R - Read.Table


The Read.Table function reads a file in table format and creates a data frame from it, with cases corresponding to lines and variables to fields in the file.


     header = FALSE, 
     sep = "", 
     quote = "\"'",
     dec = ".",
     as.is = !stringsAsFactors,
     na.strings = "NA", 
     colClasses = NA, 
     nrows = -1,
     skip = 0, 
     check.names = TRUE, 
     fill = !blank.lines.skip,
     strip.white = FALSE, 
     blank.lines.skip = TRUE,
     comment.char = "#",
     allowEscapes = FALSE,
     flush = FALSE,
     stringsAsFactors = default.stringsAsFactors(),
     fileEncoding = "",
     encoding = "unknown",


  • file can be a file, an Url or a connection.
  • header indicate if the file has a header line
  • sep is a string indicating how the columns are separated
  • colClasses, a character vector indicating the class of each column in the dataset
  • nrows, the number of rows in the dataset
  • comment.char, a character string indicating the comment character
  • skip, the number of lines to skip from the beginning
  • stringsAsFactors, should character variables be coded as factors?


By default, Read.table will:

  • figure out: colClasses (what type of variable is in each column of the table)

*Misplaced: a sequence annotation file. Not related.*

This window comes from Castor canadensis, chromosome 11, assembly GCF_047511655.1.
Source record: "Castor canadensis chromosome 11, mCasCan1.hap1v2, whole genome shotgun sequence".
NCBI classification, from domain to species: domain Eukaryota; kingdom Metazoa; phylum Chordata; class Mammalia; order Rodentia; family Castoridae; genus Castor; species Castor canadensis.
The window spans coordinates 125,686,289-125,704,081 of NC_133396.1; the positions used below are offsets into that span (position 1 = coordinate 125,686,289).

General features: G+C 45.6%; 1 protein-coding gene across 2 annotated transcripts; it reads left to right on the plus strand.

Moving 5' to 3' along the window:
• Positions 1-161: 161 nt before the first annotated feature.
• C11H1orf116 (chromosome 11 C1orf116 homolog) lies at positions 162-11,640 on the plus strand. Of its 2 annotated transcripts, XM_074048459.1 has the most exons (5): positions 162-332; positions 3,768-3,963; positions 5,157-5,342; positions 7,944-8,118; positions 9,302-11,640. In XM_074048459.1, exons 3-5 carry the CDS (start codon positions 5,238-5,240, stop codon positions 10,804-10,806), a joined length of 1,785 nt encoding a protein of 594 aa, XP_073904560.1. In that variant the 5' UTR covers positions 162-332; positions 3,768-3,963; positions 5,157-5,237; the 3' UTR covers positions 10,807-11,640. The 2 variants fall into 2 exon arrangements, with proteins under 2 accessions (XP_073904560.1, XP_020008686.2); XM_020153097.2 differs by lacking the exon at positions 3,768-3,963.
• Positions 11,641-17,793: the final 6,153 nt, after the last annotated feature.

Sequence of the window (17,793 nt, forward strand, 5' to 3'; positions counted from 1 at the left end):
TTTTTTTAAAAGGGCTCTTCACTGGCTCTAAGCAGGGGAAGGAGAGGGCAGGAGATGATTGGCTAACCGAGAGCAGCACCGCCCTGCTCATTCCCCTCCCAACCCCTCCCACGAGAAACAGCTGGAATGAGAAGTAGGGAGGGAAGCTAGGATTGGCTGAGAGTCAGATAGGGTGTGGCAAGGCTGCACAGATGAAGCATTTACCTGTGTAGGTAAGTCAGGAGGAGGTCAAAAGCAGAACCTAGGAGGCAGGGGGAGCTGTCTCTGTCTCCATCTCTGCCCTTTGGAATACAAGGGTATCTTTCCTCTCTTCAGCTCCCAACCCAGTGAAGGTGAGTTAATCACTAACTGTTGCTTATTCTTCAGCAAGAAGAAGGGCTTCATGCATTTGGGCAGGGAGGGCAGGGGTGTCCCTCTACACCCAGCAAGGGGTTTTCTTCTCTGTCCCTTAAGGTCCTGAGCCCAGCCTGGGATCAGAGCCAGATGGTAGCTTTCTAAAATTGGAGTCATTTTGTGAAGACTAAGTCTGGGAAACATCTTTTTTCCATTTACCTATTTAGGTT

• check if each line is a comment: comment.char (comment.char = “” disable it)

By giving R all these parameters will make R run faster as it don't need to perform them.


The dataset must no be larger than the amount of your RAM.

1,000,000 rows, 10 columns with numeric data = 1,000,000 * 10 * 8 bytes = 76 Mb



colClasses = "numeric"

To figure out the classes of each column, you can use this snippets:

mySubsetDataTable = read.table("myFile.txt", nrows = 100)
classes = sapply(mySubsetDataTable, class)
myDataTable = read.table("myFile.txt", colClasses = classes)


See the Linux tool wc on how to calculate the number of lines in a file.

Setting nrows will help with memory usage.

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